BTW this understanding explains why the word becomes very important in trinitarian debates: to claim divine αὐθτενία for Jesus and the Holy Spirit isn’t just making an argument about their ἐξουσία – it is the nature of the authority/will that is being considered. The claim of αὐθεντία is closely connected to the claim that the Second & Third person of the Trinity are sharers of the one Divine Will. This is especially clear in what Chrysostom is doing with the word.

        1. Thanks, Mojay. The invitation to write a chapter on 1 Timothy 2, which I think I told you about, fell through. So I can mull over all this at my leisure. I’ll have to copy and paste all your comments into one document and look at them carefully.

  32. […] I have more about ancient translations of authentein in 1 Timothy 2:12 (as well as authenteō in ancient Greek papyri) here. […]

  33. […] If didaskein (“to teach”) and authentein (“to domineer”) are not tied together to form one idea (a hendiadys), then “to teach” is also not tied to the word andros (“man, husband”), only authentein is qualified by “man.”
    Didaskō (“teach”) verbs take a subject in the accusative case; authenteō verbs usually take a subject in the genitive case, and the word andros (“man, husband”) in 1 Timothy 2:12 is given in the genitive case.
    Furthermore, the words didaskein (“to teach”) and authentein are not positioned together in the Greek of 1 Timothy 2:12 as they are in English translations.
    In the Greek, didaskein is at the beginning of the sentence, and authentein andros is towards the end: διδάσκειν δὲ γυναικὶ οὐκ ἐπιτρέπω, οὐδὲ αὐθεντεῖν ἀνδρός, ἀλλ’ εἶναι ἐν ἡσυχίᾳ.
    So “to teach” and “to dominate a man/ husband” may be two separate prohibitions. […]

  34. My Latin is by no means crash hot, but I note that the word ‘dominor’ seems to function as the default translation in the Vulgate (& as far as I can tell aligns with the prior LXX OT translation) for both κυριεύω and κατακυριεύω. Not that different to how ‘dominus’ aligns with both κύριος and δεσπότης (Lord & Master).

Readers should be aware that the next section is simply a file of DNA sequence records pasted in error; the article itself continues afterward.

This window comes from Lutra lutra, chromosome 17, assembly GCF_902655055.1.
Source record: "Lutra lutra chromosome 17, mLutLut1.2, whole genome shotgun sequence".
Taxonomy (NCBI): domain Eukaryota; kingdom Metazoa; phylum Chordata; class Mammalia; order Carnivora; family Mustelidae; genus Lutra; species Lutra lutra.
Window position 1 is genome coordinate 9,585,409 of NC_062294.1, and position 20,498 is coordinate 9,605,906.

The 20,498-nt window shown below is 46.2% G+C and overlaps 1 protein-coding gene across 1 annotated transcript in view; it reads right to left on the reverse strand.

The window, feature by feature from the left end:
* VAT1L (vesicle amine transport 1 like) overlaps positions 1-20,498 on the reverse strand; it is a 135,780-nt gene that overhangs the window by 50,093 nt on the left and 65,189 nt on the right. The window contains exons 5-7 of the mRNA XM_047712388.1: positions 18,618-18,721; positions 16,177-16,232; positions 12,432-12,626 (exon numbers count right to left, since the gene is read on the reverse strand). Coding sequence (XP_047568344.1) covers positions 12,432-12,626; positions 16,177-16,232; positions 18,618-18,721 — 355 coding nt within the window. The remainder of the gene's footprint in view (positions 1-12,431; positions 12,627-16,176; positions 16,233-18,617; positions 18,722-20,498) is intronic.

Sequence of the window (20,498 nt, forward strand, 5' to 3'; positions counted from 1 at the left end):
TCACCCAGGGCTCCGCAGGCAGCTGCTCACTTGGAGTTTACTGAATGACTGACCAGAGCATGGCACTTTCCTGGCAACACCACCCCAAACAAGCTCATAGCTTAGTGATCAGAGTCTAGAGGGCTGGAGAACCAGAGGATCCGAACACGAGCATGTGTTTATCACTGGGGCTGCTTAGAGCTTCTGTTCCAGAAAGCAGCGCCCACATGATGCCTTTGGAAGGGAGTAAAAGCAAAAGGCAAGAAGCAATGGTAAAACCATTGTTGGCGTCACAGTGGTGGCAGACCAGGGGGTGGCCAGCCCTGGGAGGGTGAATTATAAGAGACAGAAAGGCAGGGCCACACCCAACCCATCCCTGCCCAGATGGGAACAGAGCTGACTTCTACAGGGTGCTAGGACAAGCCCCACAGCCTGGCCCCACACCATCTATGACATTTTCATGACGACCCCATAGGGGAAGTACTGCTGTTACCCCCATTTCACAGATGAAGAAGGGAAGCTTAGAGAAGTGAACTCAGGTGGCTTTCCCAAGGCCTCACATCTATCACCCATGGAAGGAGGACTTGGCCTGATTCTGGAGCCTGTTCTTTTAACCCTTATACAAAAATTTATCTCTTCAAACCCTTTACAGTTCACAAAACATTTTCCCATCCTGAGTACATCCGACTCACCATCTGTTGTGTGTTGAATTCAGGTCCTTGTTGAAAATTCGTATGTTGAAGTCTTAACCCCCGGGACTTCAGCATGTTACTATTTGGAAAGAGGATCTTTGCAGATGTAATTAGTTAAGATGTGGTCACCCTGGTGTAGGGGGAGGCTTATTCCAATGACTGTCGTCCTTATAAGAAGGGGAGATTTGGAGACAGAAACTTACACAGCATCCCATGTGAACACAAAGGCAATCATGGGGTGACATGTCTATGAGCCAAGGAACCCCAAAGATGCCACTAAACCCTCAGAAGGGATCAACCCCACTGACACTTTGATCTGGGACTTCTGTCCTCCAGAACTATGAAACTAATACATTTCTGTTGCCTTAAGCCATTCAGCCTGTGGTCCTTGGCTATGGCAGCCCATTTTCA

Taking a whole-of-Bible perspective (rather than just NT) these are very much default words for acting as a ruler/master in many contexts. They are sometimes treated negatively (e.g. by Jesus when talking to his disciples) but by no means everywhere. (its worth noting that this word ‘dominor’ is used by the translators of the Vulgate to describe the Genesis curse (to the woman) ‘he will rule over you’. – and also to the original mandate: ‘rule over the earth’. It is also often used to describe the Lord & kings, & is portrayed positively in Proverbs (but has a healthy side-dose of readings related to rule as something with a contextually negative effect).

    The main takeaway for me is that Latin in this area is a blunter instrument than Greek, as three or four shades of meaning captured with different words in Greek are all rendered with the same term in Latin. Whatever else Paul meant, he used αὐθεντέω rather than (κατα)κυριεύω – so all we really have is that it involves some sort of ruling activity compatible with that exercised by a κύριος or δεσπότης – which is where a good portion of the Greek sources trend also – but marked by some kind of special focus that led to a more unusual term. It is this special focus that we need to tease out before we can come to final conclusions about whether the word has intrinsic positive or negative elements.